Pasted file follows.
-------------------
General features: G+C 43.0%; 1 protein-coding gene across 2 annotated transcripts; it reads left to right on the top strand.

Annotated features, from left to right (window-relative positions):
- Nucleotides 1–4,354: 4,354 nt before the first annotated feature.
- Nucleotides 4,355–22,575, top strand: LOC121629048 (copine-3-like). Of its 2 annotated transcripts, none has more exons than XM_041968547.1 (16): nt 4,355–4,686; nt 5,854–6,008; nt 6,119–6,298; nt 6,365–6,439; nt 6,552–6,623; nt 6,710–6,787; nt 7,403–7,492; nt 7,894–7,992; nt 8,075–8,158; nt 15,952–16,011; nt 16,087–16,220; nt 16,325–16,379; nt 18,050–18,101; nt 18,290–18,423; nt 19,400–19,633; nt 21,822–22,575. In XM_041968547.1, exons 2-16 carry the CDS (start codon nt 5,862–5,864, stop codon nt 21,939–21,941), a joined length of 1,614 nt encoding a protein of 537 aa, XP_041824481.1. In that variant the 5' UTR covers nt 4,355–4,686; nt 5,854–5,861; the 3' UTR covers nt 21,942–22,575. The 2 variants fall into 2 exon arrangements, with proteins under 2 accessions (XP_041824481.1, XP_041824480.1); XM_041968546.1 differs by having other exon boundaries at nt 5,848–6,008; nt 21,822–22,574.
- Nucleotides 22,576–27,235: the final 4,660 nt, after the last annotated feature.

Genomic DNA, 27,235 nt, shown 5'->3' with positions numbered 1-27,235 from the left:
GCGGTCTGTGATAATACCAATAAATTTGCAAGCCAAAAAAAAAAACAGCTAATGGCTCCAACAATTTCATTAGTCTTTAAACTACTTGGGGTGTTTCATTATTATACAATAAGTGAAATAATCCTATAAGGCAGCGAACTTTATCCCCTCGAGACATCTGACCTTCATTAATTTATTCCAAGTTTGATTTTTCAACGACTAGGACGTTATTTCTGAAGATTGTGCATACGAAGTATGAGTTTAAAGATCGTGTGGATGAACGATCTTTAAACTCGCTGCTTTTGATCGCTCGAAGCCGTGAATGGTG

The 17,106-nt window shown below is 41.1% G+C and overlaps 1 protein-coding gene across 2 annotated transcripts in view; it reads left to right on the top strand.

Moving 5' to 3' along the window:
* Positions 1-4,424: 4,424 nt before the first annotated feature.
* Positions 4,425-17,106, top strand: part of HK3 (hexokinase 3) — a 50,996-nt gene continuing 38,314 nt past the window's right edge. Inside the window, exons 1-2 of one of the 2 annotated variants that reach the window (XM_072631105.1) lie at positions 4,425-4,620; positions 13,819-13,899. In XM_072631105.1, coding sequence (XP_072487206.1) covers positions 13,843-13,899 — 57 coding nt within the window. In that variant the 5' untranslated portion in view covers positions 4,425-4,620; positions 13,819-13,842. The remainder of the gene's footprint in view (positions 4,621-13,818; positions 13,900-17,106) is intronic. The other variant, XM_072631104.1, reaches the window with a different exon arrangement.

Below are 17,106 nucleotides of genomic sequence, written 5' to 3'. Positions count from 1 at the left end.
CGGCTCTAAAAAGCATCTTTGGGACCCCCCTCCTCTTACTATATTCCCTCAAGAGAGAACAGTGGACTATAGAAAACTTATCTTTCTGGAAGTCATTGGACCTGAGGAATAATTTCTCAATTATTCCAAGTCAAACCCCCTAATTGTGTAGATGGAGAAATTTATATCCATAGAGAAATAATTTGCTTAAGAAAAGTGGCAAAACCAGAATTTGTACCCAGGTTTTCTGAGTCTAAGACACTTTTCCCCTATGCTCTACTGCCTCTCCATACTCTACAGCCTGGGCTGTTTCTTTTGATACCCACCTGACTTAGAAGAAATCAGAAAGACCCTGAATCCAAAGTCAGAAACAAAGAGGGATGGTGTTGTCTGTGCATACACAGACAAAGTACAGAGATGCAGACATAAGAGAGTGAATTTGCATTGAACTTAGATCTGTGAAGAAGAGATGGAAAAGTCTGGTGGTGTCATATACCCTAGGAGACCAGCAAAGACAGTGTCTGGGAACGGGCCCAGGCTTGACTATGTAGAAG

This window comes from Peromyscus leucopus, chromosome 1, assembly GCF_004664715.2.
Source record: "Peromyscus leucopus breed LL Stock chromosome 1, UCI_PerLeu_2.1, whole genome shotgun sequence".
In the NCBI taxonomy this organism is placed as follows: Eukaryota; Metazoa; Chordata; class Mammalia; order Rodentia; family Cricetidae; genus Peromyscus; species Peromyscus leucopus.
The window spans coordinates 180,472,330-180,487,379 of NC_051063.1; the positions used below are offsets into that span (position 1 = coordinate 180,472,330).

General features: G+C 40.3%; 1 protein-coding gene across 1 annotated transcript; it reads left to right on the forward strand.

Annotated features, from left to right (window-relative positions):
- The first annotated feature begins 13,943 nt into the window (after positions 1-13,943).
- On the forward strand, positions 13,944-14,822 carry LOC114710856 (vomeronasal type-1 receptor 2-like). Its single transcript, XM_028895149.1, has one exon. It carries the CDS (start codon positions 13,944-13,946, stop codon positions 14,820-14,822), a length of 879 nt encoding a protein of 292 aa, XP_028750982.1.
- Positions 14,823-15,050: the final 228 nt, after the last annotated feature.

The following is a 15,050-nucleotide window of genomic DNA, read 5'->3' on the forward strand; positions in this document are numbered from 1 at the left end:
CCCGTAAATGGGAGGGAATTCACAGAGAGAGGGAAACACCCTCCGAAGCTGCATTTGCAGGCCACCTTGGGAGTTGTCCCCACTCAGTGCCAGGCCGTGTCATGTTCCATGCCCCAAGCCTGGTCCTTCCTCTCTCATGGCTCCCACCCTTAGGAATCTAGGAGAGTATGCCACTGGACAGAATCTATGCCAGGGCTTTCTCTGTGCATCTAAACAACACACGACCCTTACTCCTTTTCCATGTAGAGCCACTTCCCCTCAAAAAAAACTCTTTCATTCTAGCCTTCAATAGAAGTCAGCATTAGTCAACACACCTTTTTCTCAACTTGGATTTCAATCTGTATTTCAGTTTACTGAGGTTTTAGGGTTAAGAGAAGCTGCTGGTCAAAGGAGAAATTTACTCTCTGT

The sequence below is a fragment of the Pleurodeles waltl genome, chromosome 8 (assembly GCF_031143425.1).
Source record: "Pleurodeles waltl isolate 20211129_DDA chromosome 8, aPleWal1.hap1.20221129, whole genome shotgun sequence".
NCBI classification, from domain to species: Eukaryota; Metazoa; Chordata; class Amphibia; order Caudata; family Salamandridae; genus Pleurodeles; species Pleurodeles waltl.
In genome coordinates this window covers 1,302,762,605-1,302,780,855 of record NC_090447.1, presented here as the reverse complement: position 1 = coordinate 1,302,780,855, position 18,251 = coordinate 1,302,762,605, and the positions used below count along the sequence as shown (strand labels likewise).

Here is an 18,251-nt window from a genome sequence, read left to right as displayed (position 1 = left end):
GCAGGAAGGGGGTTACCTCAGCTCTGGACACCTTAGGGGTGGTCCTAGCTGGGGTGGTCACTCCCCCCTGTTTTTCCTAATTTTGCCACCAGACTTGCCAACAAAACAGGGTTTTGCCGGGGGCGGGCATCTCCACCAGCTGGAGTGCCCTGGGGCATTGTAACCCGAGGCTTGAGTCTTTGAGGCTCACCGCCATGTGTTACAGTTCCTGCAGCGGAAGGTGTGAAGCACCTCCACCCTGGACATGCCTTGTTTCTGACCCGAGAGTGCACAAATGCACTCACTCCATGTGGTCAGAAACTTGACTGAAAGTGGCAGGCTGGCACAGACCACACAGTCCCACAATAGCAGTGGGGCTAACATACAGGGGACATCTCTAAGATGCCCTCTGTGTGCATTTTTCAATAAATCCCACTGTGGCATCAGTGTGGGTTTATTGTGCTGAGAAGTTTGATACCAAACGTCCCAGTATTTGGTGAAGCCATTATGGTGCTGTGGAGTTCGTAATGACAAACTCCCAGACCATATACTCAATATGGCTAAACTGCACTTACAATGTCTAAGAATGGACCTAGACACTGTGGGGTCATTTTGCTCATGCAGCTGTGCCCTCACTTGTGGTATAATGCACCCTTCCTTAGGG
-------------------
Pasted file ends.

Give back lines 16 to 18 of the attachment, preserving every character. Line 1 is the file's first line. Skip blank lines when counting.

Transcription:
In the NCBI taxonomy this organism is placed as follows: Eukaryota; Metazoa; Chordata; class Mammalia; order Rodentia; family Cricetidae; genus Peromyscus; species Peromyscus leucopus.
The window spans coordinates 180,472,330-180,487,379 of NC_051063.1; the positions used below are offsets into that span (position 1 = coordinate 180,472,330).

General features: G+C 40.3%; 1 protein-coding gene across 1 annotated transcript; it reads left to right on the forward strand.